This poisoning is from an overdose of lanolin.
- Some eye care products
- Some diaper rash products
- Some hemorrhoid medications
- Some lotions and skin creams
Note: This list may not be all inclusive.
- Gastrointestinal o Vomiting o Diarrhea
- Skin o Rash
Skin cleansers are relatively nontoxic, but larger doses may block the intestinal tract at some point. Call Poison Control for further information about treatment. If you suspect that there has been an overdose or ingestion of this substance, seek emergency medical care immediately.
Before Calling Emergency
Determine the following information:
- The patient’s age, weight and condition
- The name of product (ingredients and strengths, if known)
- The time it was swallowed
- The amount swallowed
Poison Control, or a local emergency number
See Poison Control centers for telephone numbers and addresses. Take the container with you to the emergency room.
What to expect at the emergency room
- For swallowed poison o Placement of a tube down the nose and into the stomach (a nasogastric tube, or an NG tube) to wash out the stomach o Activated charcoal administration o Take a blood sample taken to determine salicylate level in blood o Give IV fluids o Admission to the hospital o Treat the symptoms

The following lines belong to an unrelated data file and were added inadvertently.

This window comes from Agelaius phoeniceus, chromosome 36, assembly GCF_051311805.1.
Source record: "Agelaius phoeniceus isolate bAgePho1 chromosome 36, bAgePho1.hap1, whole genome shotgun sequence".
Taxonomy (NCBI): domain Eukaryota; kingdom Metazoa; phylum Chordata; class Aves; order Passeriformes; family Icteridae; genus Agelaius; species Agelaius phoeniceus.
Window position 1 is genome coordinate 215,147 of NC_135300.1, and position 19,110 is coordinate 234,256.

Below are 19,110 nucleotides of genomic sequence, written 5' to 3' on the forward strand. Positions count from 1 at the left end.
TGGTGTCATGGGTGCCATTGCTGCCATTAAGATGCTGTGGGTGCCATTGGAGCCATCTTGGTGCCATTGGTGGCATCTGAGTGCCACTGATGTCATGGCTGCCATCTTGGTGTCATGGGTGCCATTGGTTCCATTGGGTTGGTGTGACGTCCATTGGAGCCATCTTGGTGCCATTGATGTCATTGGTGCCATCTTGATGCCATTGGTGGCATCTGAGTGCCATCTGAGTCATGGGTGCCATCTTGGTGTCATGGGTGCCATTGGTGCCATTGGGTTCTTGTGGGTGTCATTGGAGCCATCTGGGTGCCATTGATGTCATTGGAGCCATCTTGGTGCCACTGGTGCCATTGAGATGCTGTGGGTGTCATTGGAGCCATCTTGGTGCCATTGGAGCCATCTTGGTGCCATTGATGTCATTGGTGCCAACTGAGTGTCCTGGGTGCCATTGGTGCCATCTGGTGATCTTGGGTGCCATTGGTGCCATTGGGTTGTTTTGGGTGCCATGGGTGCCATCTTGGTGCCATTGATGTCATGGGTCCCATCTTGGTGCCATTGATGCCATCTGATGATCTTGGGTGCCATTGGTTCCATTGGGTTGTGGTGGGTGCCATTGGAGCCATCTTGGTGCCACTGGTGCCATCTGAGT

- For skin exposure o Irrigation (washing of the skin), perhaps every few hours for several days o Skin debridement (surgical removal of burned skin) o Admission or transfer to a hospital that specializes in burn care
Since lanolin products are relatively nontoxic, recovery is very likely with proper treatment.
by Janet G. Derge, M.D.
All ArmMed Media material is provided for information only and is neither advice nor a substitute for proper medical care. Consult a qualified healthcare professional who understands your particular history for individual concerns.